As for the Sherpa I have tried it on, and the fit around the foot was ok, but the fit around the leg needed a more bulk than I can provide.

    I will look into the La Sportiva, and then see how things go on Tuesday (I have just discovered the shop is shut tomorrow).

  23. #23
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    Quote Originally Posted by gregL View Post
    The problem with sizing down in the Mercury will most likely be instep height; they take a length punch well but are tight over the instep and it's hard to adjust. I also think the Mercury toe box is bigger (I own both boots) - slightly wider and way taller.
    I agree with all these points. Lindahl, I don't know where you are getting the TLT5 toe box as "very wide." I can speak only for the 30-30.5 shells, at which size the stock TLT5 is substantially narrower than my Ones. Indeed, my TLT5s are the only touring boots where I needed the toe box blown out. And that wasn't enough so I got low volume liners. My TLT5 toe boxes, blown out with low volume Dreamliners, are about the same interior width as stock Ones with stock liners. Mercury/Vulcan/One toe box is definitely quite high, i.e., lots of up/down toe wiggle room, an ostensibly weird combination with the tight instep, but it seems to work for me.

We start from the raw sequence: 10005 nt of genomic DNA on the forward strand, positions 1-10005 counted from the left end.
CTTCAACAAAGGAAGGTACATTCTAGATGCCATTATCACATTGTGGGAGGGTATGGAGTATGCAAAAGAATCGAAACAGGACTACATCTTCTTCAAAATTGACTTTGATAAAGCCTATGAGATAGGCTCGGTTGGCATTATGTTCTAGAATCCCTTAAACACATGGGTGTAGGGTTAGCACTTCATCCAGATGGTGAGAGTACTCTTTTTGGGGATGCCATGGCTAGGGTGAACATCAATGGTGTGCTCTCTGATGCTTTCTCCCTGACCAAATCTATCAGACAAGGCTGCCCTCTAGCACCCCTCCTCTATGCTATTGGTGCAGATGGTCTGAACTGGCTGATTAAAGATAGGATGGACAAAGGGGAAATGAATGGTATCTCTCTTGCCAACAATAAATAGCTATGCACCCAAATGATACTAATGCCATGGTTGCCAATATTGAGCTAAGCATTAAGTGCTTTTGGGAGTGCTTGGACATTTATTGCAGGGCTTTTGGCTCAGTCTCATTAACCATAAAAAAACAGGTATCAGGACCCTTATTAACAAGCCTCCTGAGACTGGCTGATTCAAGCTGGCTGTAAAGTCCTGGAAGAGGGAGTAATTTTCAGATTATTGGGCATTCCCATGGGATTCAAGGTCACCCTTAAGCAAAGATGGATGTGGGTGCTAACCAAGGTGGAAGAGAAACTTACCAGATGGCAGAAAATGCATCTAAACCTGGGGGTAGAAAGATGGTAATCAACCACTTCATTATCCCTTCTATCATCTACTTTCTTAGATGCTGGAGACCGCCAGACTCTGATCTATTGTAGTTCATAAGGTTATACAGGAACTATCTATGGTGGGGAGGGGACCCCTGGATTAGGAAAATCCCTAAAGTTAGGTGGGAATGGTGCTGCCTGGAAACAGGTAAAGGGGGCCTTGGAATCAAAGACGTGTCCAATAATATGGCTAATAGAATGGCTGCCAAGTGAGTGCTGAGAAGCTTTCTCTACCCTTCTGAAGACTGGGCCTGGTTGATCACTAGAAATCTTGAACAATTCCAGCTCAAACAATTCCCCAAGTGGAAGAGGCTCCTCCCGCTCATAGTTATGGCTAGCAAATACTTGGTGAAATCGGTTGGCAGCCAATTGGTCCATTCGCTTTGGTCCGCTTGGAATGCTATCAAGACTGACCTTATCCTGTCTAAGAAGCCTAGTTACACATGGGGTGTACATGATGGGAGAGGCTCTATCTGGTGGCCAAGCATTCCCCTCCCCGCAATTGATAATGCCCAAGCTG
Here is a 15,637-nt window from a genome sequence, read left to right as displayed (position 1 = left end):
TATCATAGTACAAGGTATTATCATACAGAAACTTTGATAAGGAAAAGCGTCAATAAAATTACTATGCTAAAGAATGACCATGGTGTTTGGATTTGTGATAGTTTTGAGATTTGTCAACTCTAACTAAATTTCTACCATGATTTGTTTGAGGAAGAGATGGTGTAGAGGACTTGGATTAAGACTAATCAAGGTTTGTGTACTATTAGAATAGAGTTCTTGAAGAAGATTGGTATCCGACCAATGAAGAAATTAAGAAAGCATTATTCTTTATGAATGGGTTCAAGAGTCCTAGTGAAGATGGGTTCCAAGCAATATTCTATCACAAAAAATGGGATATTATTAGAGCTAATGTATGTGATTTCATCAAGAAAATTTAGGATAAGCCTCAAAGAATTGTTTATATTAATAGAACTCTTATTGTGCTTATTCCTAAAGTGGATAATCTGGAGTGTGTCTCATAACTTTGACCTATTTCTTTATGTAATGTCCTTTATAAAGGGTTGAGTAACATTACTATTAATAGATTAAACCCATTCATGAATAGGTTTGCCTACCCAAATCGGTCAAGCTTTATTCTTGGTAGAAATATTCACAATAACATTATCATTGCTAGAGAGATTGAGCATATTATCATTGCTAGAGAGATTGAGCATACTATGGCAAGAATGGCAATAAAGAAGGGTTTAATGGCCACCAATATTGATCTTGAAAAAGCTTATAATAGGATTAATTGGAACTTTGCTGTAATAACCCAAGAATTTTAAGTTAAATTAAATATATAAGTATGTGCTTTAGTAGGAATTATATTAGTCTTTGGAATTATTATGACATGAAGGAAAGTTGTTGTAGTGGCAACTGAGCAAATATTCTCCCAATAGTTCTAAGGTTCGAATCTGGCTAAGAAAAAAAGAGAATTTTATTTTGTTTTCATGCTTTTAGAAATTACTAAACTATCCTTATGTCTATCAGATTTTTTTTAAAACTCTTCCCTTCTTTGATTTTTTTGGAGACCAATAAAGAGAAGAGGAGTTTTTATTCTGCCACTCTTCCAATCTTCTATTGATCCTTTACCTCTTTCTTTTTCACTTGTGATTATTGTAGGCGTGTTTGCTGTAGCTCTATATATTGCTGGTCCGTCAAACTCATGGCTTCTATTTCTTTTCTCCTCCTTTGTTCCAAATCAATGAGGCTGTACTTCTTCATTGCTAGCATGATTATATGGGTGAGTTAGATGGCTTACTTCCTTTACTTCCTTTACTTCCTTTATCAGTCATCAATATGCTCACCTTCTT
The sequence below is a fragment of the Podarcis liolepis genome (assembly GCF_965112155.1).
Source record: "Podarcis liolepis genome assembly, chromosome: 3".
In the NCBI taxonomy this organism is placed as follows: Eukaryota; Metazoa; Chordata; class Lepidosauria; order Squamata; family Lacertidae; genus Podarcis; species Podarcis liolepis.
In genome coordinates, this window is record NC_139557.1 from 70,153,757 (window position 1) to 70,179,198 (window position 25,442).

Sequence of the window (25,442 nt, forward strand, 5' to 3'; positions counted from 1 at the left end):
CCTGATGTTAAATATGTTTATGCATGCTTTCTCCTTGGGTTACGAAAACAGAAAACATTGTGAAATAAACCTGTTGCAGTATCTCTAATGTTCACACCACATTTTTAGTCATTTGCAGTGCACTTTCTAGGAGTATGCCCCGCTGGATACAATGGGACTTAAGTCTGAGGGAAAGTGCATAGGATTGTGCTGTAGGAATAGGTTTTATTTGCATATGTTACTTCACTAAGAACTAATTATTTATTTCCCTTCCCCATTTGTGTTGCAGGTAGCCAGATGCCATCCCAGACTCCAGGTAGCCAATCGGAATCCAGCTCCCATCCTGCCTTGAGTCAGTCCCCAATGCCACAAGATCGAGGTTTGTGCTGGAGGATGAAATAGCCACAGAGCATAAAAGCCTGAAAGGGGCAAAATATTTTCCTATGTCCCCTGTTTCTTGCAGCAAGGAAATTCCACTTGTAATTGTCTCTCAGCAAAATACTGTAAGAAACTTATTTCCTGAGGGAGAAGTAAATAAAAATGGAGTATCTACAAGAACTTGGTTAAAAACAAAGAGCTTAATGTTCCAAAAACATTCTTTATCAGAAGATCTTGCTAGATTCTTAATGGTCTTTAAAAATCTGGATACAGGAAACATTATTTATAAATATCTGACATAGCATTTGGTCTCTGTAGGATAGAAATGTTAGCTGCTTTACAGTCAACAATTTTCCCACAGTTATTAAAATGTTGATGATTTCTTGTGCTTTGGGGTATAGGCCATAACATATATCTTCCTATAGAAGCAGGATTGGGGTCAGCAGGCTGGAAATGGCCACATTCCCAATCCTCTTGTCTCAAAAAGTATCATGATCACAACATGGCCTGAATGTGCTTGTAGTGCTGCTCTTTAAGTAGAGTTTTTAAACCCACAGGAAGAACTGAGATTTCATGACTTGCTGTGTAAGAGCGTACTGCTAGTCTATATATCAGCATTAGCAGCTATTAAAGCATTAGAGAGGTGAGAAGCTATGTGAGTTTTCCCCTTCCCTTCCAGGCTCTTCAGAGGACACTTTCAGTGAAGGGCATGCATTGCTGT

Good luck, another skier. If you can get the TLT5 to fit, it's a fantastic touring boot, although see my prior comments re forward lean.
    Last edited by Big Steve; 05-29-2013 at 03:52 PM.

  24. #24
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    I must have a faulty memory. A couple months ago I tried on some Mercuries along with TLT5s. I felt the TLT5s had a wider toe box - maybe I got that impression mixed up in my head? I'll take your guys' word for it I guess. I own the TLT5s now, but don't have any Mercurys to confirm the comparison.

    Also, surprised to hear there are lower volume aftermarket liners than the TLT5 stock liners - did I hear you right?

  25. #25
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    Quote Originally Posted by Lindahl View Post
    Also, surprised to hear there are lower volume aftermarket liners than the TLT5 stock liners - did I hear you right?
    Yup. Intuition Dreamliner, low volume model. Significantly lower volume than stock TLT5 liner. Mine matched up nicely with my TLT5s, improvement for me over the stock liners, but, hey, it's all a matter of what fits the individual.